Personal Resource Center

Holiday giving that aligns with your goals

Money icon
A 2021 survey showed that 59% of Americans would rather have a donation made to charity in their name rather than receive a gift.

You also should consider giving any minor recipients bonds, particularly Series I Savings Bonds. These earn a fixed rate of interest and a rate that changes with inflation, which is set twice a year for the next six months. The interest compounds until the bond is redeemed. You can choose to report any gains to the IRS annually or when you ultimately cash out.7

You can purchase up to $10,000 in these bonds from TreasuryDirect.gov.7 While you can withdraw the savings after a year, cashing out before five years will come with penalties.7

Give the gift of education or health

You can open a custodial 529 educational fund for any child you wish and contribute up to $16,000 annually — more if you superfund the account. That means you contribute five years of funds up front — $80,000 ($160,000 per couple) — and allow compound interest to grow. You can open a 529 plan for all the children you want and fund them the same way, but overfunding them may subject you to taxes.

Another way to cover a loved one's education — or healthcare — is to pay the money directly to the school or hospital. As long as you pay for qualified health care or educational expenses, there is no set gifting limit. Qualified educational expenses include K-12 expenses that meet certain requirements.

Give the gift of charity

A 2021 survey showed that 59% of Americans would rather have a donation made to charity in their name than receive a gift.9 Like any gift to charity, you can write that donation off on your taxes under specific circumstances.6

Again, you can give cash or property (including stocks) up to the $16,000 (or $32,000 per couple) gift tax limit.8 You won't realize capital gains if you give stock; only the charity will. You may be able to write off the fair market value of the stocks on your taxes, too.6

Make sure you give to qualified 501(c)(3) nonprofits, foundations, or donor-advised funds. Otherwise you might jeopardize your tax deduction.

Before you give a gift to anyone, make sure you understand the IRS and other tax rules. That way you can avoid taxation on your gifts — and receive the appropriate tax deductions.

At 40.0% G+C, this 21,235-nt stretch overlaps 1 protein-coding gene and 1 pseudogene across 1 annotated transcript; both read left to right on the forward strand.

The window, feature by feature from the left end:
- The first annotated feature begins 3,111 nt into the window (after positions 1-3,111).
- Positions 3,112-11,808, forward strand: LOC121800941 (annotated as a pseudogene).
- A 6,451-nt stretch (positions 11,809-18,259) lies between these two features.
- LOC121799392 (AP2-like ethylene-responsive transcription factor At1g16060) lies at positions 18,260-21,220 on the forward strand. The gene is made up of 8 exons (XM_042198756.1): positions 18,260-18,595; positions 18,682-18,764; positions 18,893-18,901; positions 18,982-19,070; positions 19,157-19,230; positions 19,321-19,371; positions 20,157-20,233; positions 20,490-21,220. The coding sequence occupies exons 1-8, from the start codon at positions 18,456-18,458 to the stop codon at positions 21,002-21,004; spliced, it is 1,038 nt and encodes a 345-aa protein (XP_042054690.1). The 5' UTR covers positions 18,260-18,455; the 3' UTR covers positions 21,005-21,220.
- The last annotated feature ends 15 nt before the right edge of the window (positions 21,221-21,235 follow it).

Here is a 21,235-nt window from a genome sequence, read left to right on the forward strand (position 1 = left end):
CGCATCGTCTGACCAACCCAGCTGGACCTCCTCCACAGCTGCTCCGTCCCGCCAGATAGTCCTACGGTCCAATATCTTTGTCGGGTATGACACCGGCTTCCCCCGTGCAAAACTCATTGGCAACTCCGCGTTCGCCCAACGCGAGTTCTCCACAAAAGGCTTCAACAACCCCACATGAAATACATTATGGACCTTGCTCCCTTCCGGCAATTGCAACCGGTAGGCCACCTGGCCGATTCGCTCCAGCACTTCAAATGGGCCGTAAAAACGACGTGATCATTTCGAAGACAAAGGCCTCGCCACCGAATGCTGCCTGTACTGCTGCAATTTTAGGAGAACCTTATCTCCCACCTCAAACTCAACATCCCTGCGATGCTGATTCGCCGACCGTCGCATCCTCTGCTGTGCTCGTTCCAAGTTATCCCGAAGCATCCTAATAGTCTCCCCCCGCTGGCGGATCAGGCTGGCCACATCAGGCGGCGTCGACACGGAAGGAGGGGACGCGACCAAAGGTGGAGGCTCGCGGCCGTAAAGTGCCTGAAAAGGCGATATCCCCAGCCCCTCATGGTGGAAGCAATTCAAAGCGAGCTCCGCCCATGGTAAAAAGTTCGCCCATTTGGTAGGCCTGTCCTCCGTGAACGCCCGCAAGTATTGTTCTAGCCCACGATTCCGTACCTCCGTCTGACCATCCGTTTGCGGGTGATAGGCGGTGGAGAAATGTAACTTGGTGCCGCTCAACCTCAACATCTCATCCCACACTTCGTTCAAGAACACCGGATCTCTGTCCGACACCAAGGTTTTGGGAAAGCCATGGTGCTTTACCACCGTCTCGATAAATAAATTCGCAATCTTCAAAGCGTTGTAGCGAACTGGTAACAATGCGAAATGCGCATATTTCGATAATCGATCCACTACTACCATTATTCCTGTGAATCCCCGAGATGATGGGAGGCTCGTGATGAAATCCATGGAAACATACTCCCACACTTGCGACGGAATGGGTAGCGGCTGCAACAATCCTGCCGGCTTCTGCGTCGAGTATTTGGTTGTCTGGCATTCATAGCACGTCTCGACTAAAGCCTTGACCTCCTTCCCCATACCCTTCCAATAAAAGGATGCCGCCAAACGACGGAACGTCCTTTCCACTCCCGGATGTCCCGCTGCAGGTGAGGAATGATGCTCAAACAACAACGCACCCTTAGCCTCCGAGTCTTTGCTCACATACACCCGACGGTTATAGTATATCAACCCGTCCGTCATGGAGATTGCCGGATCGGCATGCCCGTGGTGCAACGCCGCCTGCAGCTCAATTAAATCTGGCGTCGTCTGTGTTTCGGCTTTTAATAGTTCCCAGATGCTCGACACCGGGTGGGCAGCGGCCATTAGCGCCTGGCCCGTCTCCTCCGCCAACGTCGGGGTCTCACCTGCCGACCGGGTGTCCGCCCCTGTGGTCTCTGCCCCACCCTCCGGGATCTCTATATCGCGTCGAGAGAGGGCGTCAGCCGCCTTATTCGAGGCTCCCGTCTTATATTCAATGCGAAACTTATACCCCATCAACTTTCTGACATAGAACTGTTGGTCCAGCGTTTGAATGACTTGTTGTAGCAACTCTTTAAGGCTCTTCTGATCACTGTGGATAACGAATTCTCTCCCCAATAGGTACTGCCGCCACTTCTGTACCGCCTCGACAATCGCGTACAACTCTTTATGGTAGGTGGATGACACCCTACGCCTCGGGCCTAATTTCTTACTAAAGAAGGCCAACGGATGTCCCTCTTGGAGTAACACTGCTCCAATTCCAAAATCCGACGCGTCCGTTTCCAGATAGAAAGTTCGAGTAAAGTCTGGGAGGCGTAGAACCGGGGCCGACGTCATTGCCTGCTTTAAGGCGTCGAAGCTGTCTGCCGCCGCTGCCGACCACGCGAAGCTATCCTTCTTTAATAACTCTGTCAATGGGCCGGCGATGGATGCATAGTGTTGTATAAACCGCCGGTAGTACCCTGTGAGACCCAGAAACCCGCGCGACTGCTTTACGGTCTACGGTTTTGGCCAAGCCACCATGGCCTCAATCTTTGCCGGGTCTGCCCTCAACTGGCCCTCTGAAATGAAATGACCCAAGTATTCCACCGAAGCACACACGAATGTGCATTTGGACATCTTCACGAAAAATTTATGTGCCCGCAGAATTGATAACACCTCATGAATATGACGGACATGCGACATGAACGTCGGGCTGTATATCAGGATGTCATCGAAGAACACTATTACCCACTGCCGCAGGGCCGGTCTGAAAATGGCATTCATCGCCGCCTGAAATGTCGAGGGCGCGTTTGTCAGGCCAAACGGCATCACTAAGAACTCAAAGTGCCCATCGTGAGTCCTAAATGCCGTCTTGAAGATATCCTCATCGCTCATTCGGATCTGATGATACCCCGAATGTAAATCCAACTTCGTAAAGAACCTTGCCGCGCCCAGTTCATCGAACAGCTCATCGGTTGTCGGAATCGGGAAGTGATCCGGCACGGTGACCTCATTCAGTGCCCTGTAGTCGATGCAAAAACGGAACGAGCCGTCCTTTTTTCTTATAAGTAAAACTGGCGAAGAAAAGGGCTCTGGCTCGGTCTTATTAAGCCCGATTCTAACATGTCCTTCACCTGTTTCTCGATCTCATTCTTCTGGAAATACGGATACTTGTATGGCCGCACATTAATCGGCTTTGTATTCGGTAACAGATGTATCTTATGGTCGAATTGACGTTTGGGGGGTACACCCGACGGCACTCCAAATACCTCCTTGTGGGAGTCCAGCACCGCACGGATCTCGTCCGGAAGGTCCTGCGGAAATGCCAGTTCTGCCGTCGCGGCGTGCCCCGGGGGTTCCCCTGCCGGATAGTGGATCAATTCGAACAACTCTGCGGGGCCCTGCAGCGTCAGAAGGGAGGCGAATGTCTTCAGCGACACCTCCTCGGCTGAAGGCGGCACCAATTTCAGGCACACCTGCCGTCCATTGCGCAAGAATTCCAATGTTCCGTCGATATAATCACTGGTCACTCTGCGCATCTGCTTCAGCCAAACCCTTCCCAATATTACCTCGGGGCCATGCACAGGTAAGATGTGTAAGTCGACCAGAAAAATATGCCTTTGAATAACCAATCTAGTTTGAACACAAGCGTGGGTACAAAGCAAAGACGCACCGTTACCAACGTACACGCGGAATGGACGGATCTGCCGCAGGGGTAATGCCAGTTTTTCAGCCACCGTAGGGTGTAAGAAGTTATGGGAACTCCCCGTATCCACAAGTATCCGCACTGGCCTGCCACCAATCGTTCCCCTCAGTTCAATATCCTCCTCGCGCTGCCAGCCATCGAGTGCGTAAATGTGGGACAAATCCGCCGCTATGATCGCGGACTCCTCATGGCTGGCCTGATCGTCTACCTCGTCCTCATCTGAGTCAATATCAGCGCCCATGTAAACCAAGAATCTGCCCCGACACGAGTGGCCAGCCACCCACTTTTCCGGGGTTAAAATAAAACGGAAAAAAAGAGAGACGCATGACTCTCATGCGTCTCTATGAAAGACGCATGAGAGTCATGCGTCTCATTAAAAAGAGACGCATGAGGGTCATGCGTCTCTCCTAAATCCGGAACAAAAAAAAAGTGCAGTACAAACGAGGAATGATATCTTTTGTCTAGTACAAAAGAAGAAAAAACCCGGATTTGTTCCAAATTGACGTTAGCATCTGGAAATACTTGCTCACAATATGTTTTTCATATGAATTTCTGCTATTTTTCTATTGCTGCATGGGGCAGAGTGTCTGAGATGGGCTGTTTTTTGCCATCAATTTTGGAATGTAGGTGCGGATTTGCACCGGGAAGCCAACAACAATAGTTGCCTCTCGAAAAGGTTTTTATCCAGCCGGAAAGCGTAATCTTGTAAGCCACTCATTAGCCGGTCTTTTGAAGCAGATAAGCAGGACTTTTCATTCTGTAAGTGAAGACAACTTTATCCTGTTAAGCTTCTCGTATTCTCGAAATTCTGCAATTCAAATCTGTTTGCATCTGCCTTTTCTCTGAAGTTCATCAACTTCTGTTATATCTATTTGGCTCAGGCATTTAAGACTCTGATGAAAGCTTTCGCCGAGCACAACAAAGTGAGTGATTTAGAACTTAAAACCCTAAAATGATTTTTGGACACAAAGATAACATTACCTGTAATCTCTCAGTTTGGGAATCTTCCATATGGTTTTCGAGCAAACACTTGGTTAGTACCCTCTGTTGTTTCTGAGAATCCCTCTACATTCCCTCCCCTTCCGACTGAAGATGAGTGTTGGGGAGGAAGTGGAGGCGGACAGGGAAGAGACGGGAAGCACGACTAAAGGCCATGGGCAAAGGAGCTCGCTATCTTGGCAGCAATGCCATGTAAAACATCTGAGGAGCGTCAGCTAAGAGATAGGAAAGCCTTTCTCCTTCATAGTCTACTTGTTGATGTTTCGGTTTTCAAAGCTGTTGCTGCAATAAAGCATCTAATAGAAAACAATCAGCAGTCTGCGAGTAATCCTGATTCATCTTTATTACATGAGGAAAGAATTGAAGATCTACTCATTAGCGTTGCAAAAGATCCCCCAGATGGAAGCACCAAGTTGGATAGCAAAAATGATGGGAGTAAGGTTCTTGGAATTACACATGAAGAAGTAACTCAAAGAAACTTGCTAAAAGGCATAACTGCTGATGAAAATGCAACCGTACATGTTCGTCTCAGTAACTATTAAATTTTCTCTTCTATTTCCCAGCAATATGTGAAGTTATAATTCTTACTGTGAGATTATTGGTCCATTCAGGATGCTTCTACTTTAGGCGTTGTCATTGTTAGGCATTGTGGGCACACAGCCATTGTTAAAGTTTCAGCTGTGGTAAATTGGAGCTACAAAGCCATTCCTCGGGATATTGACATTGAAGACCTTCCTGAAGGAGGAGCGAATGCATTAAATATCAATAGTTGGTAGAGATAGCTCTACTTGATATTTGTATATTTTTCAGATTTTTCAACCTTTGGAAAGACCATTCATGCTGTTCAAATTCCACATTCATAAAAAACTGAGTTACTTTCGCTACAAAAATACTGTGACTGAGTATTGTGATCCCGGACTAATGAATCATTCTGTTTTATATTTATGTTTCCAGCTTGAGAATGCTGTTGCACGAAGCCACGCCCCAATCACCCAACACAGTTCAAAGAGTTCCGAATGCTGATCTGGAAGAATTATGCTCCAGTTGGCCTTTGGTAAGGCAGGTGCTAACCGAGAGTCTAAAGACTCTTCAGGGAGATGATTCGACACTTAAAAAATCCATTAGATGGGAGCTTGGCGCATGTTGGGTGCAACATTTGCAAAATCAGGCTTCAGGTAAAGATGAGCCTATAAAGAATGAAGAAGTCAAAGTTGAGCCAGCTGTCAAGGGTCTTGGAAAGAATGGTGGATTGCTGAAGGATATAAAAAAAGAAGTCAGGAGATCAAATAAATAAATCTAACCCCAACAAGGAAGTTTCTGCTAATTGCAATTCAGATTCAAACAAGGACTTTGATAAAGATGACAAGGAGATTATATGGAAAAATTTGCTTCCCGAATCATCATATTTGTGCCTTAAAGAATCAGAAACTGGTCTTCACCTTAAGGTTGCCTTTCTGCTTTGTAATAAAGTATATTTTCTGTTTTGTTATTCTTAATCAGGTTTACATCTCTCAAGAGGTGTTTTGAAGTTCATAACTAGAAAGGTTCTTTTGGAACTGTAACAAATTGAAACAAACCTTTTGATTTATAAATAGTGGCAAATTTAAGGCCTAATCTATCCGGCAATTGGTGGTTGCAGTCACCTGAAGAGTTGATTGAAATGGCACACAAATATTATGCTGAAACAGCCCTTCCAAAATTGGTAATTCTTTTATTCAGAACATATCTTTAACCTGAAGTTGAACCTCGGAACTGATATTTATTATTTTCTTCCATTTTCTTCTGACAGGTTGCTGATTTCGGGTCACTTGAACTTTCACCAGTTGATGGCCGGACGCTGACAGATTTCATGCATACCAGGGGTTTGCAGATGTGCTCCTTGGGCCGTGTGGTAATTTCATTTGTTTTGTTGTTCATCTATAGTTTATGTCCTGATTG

Talk to your tax advisor and Synovus financial advisor about the best way to plan your giving. Should you give directly to the recipient or to institutions like investment funds or charities? A financial professional can also advise you of any relevant deadlines before your transfer funds to make certain you receive all tax benefits available to you.

Important disclosure information

This content is general in nature and does not constitute legal, tax, accounting, financial or investment advice. You are encouraged to consult with competent legal, tax, accounting, financial or investment professionals based on your specific circumstances. We do not make any warranties as to accuracy or completeness of this information, do not endorse any third-party companies, products, or services described here, and take no liability for your use of this information.

  1. Bob Carlson, "The Three Ways To Make Tax-Free Gifts And Why YouShould Use Them Soon," Forbes, published November 13, 2021, accessed November 1, 2022. Back
  2. Maryalene LaPonsie, "7 Tax Rules to Know if You Give or Receive Cash," U.S. News & World Report, published April 5, 2022, accessed November 1, 2022. Back
  3. Alicia Tuovila, "How To Make an IRA Contribution as a Gift," Investopedia, published October 4, 2022, accessed November 1, 2022. Back
  4. Jean Folger, "Starting an IRA for Your Child: The Benefits," Investopedia, published March 18, 2022, accessed November 1, 2022. Back
  5. Arielle O'Shea, "Investing for Kids: How to Open a Brokerage Accountfor Your Child," Nerdwallet, published August 4, 2022, accessed November 1, 2022. Back
  6. Chris Davis, "How to Give Stock as a Gift (And Why Tax Pros Like TheIdea)," NerdWallet, published September 9, 2022, accessed November 1, 2022. Back
  7. Hal M. Bundrick, CFP®, "How to Protect Your Spending Power FromInflation," NerdWallet, published September 13, 2022, accessed November 1, 2022. Back
  8. Marcy Keckler, CFP, CRPC, "How to Donate Money and Reduce YourTaxes This Holiday Season," Kiplinger, published December 24, 2021, accessed November 1, 2022. Back
  9. Michael S. Fischer, "Most Americans Would Prefer Charity DonationOver Holiday Gift: Survey." ThinkAdvisor, published November 30, 2021, accessed November 1, 2021. Back